Funny side note... My parents also tried skiing for the first time here in late 70s with us and my poor dad literally took off from the very top of this steep mountain without stopping. He had some monstrous old skis rented to him and was barreling past us though the instructor and we kids kept yelling, 'Pizza dad, pizza!' ( If you are unfamiliar that's a beginner ski stop.) He ended up in a creek and my mother laughed so hard she couldn't stop and had to leave the ski hill. That's was my dear crazy nuclear family..That was it for my parents. They never skied again, they basically smoked at the warming hut while we skied, (well it was the 70s,) but it made for great stories. Gee I hope that wasn't too off-putting about the hill. It's a historic and lovely spot.
Granlibakken on a snowy morning walk and historic photos of a ski team on their hill in the 1920s from the lodge.
Other options are the Resort at Squaw Creek, which is set in a terrific location overlooking Squaw with a fantastic lodge and condos, rooms and studios to rent. This is a nice choice if you want to literally ski out the door to the resort and don't have the use of a car. They also have a lively patio all year round that skiers and non-skiers flock to for the sun, mountain views, drinks and food. Another ski-in and out option is The Ritz-Carlton at Northstar which opened a few years ago. This is for those who want a luxury ski holiday and it is beautiful. Other people prefer to rent a cabin or home and VRBO is a good place to find them. North or West Shore Tahoe are ideal locations to stay if you want to be close to the majority of ski resorts.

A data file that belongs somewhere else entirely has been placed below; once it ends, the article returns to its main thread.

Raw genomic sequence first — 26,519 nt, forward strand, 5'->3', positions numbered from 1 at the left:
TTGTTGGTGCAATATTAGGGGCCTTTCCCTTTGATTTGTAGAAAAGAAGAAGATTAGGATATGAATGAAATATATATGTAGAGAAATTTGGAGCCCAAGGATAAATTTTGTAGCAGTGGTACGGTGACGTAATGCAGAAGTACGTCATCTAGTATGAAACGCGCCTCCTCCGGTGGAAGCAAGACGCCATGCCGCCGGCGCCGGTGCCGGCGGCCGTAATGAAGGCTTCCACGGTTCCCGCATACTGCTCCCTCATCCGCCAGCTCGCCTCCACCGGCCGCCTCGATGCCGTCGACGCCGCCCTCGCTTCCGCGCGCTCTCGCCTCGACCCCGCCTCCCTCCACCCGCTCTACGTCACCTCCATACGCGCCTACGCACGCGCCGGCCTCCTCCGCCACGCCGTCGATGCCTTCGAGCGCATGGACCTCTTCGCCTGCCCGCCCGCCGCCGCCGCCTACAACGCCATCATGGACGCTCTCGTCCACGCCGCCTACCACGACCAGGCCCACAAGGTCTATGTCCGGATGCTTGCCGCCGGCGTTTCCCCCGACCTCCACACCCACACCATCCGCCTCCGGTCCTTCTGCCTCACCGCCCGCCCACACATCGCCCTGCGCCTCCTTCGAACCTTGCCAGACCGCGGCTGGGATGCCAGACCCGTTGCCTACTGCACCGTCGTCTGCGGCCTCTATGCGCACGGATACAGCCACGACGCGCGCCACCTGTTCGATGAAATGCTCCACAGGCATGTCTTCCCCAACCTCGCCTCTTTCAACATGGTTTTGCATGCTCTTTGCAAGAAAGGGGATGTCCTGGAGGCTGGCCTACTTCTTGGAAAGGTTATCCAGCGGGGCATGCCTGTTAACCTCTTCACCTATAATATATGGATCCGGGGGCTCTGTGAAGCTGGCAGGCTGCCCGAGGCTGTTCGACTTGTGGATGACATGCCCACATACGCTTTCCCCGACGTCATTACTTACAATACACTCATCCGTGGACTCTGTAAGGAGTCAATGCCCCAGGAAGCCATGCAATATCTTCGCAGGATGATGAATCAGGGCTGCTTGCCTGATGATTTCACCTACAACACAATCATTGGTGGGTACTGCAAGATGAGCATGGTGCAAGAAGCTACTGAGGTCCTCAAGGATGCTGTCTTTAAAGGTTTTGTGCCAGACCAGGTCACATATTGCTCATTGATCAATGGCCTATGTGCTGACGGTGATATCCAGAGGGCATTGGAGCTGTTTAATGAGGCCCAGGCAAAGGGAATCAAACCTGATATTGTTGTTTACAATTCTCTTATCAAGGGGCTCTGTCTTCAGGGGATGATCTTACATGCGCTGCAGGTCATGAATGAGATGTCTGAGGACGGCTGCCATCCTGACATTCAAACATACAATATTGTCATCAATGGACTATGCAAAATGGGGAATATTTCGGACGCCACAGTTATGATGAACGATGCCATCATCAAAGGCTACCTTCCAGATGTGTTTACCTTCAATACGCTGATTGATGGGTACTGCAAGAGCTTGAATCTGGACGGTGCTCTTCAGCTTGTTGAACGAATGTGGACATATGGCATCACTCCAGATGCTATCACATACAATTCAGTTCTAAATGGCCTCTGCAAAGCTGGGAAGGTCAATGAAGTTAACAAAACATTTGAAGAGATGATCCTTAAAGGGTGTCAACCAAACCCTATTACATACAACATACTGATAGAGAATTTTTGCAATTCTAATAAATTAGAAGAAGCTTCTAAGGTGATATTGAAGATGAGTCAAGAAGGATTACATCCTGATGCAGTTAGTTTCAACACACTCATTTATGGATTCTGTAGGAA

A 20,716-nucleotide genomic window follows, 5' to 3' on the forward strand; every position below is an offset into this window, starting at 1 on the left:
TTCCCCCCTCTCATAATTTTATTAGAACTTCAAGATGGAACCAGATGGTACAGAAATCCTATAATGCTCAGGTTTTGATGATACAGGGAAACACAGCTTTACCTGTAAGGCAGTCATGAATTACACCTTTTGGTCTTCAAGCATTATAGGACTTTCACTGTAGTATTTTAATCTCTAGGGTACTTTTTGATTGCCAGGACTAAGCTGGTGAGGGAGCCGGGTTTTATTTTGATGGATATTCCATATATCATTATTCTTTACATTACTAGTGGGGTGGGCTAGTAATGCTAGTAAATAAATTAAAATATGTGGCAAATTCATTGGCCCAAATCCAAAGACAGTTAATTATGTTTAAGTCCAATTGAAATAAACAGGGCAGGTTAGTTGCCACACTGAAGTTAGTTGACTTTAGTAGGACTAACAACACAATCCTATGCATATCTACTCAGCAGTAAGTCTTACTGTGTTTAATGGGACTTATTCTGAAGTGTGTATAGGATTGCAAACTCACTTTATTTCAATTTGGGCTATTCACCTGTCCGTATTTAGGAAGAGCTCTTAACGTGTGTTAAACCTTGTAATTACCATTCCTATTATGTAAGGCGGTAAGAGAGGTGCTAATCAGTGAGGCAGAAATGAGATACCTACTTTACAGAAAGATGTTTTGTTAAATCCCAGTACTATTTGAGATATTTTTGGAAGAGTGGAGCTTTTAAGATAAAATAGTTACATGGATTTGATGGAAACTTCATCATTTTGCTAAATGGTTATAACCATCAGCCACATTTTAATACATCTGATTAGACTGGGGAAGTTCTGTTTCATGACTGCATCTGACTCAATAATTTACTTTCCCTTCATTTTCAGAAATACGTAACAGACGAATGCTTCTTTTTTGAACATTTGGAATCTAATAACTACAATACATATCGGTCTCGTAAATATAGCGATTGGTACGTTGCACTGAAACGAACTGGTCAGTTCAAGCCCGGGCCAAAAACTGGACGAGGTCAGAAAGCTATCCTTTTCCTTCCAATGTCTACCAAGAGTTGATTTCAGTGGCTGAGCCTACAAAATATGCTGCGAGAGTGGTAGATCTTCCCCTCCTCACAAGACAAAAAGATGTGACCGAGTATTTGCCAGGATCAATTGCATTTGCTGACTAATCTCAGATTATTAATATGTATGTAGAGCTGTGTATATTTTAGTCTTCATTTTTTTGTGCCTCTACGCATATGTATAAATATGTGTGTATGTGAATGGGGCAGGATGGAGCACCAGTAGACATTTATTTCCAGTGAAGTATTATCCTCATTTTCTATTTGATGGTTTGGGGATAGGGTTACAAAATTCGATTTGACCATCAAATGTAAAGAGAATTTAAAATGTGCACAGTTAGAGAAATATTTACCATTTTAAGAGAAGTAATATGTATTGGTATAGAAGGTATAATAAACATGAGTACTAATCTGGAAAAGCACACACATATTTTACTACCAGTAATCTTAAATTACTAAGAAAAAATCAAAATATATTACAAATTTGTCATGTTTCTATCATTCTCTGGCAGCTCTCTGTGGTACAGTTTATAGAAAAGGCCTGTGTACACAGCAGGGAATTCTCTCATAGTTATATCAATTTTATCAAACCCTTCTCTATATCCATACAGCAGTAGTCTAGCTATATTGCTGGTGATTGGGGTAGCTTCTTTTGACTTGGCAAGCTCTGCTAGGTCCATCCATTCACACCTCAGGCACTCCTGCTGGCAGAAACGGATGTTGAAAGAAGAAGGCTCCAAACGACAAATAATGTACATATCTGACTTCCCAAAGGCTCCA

I have to confess my favorite part of skiing is apres ski. I'm not a cold weather fan or a great athlete, and I have to get my ski mojo back each time I go, but I do it to be with my family. Besides that I love the whole ski culture- the lodges, beautiful views and cozy dinners. There is nothing like relaxing at the lodge with a warm drink after a cold day on the slopes!
One of our favorites is the The Blue Agave in Tahoe City. It's traditional Mexican fare in the historic Tahoe Inn log cabin building. This place is just what the doctor ordered when you want comfort food and a good margarita after a long day of driving or skiing. Something about those big plates of refried beans and rice feel well deserved after a strenuous and chilly day.
My youngest taking a pic behind Jason's. This is a beach and lawn in summer.